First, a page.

Table of Contents

What Is Clearing Out the Basement?

Rosie Makinney, author of Fight for Love, says that clearing out the basement means full disclosure of secrets. No more hiding, no more throwing sin down the stairs and turning off the lights. Hopefully your husband, with you expectation and invitation, will choose to  hit the light switch in the basement so you both can know everything he’s been engaging in. Once he has told you everything, you will be on the same page regarding what has transpired.

There are two important things to note about this process:

  • Never attempt to clear the basement on your own. The full disclosure process is an important step in your marriage restoration, but it can easily cause more damage if done incorrectly. Plan to complete this in full with a licensed counselor acting as an unbiased mediator.  Counselors help prepare couples for this process.
  • Full disclosure needs to happen all at once, not a little at a time. The “a little at a time” approach is called staggered disclosure and can cause additional trauma to the wife of the porn user  Plus, it keeps the offender on a yo-yo string of shame and regret much longer, causing more torture and damage to both of their souls.

You may feel like this is an awful and risky experience to engage in. You’re right. So is it really worth it?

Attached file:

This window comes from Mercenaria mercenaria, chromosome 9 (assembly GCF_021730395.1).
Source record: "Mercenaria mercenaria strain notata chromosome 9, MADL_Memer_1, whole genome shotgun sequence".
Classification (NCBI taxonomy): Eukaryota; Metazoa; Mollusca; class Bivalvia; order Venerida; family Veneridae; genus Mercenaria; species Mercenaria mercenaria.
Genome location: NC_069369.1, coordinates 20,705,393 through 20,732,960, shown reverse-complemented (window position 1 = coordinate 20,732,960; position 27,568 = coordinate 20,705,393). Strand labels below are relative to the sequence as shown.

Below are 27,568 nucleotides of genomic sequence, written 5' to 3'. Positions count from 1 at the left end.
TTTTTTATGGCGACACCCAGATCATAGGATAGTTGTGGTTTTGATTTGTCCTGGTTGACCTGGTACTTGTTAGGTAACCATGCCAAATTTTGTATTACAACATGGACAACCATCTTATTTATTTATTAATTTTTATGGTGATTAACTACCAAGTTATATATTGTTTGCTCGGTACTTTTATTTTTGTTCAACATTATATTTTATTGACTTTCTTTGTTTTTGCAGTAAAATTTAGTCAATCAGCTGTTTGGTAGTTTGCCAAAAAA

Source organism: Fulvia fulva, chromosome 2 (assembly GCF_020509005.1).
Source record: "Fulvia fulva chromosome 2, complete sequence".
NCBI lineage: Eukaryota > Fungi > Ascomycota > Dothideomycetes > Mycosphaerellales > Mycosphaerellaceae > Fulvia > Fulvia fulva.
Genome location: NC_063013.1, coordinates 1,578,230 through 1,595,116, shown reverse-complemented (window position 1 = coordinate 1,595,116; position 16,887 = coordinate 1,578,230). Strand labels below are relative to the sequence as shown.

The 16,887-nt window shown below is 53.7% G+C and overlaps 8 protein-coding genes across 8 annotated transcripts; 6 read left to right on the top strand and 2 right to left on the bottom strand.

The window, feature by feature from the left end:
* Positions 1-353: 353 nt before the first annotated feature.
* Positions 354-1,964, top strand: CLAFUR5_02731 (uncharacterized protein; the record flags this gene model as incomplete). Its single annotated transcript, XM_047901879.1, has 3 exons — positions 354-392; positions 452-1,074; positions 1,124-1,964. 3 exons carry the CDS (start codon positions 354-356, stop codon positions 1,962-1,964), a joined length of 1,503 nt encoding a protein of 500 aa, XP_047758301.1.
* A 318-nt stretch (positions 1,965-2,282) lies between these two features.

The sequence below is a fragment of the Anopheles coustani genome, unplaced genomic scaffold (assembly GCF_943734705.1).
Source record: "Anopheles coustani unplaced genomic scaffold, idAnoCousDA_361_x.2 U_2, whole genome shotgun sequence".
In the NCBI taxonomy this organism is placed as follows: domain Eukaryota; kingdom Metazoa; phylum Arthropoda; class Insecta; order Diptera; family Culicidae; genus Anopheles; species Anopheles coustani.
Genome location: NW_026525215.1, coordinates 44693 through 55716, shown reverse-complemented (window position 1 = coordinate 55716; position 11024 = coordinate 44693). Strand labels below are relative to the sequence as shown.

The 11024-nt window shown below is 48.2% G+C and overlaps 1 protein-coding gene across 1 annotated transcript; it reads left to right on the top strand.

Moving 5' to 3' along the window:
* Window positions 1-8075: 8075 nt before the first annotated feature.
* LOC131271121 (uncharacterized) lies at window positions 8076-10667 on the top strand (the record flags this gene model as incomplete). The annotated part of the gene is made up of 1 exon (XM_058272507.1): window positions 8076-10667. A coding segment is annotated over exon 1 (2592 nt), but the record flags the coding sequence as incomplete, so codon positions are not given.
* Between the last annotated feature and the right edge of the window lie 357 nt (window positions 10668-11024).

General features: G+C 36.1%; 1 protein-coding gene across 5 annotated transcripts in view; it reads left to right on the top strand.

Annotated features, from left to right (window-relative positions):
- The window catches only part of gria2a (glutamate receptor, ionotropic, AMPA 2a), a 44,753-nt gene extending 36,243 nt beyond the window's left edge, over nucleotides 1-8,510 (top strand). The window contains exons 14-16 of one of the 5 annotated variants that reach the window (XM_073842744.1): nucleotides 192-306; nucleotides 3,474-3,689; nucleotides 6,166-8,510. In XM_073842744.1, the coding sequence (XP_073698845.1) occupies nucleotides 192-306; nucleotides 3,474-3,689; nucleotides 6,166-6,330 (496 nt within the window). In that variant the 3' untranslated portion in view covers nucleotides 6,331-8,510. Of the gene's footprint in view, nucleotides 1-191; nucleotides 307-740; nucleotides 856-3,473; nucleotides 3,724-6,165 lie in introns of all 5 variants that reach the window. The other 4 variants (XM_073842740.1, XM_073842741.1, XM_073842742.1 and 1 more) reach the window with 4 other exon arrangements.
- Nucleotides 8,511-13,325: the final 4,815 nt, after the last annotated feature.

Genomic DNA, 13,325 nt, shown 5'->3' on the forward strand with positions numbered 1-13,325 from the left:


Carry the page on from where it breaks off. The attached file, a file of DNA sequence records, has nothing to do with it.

How Clearing Out the Basement Helps the Porn Addict

We all have a deep need to be known and loved, but we often avoid the ‘known’ part. It is absolutely essential to be honest in marriage — it is the cornerstone of trust.

The primary reason a person keeps a secret from their spouse is they fear they will lose love or respect if their spouse knows the secret. So they keep it hidden, effectively fracturing the relationship they are trying to maintain.

Makinney’s husband, Mark, an individual highly trained in sexual addiction recovery, says, “Keeping a secret is like holing up an umbrella to block the outpouring of God’s grace and your spouse’s love.” Lowering the umbrella — revealing the secrets — puts your husband back in a place where he is open to grace, forgiveness, and healing.

This is the only way you and your husband can restore your marriage.

Here’s a quick word to husbands: When sharing this sensitive information with your wife, don’t be vague or minimize your actions. This will only spike your wife’s anxiety — instead of rebuilding trust, you’re making it worse. Mark Makinney encourages you to “Get rid of all subjective language and make it as specific as possible.” This is both for your sake and for the sake of your wife who is already having a rough time. But again, get guidance as you prepare for this – no one is objective enough about themselves and the impacts of their story to advisably do this all alone.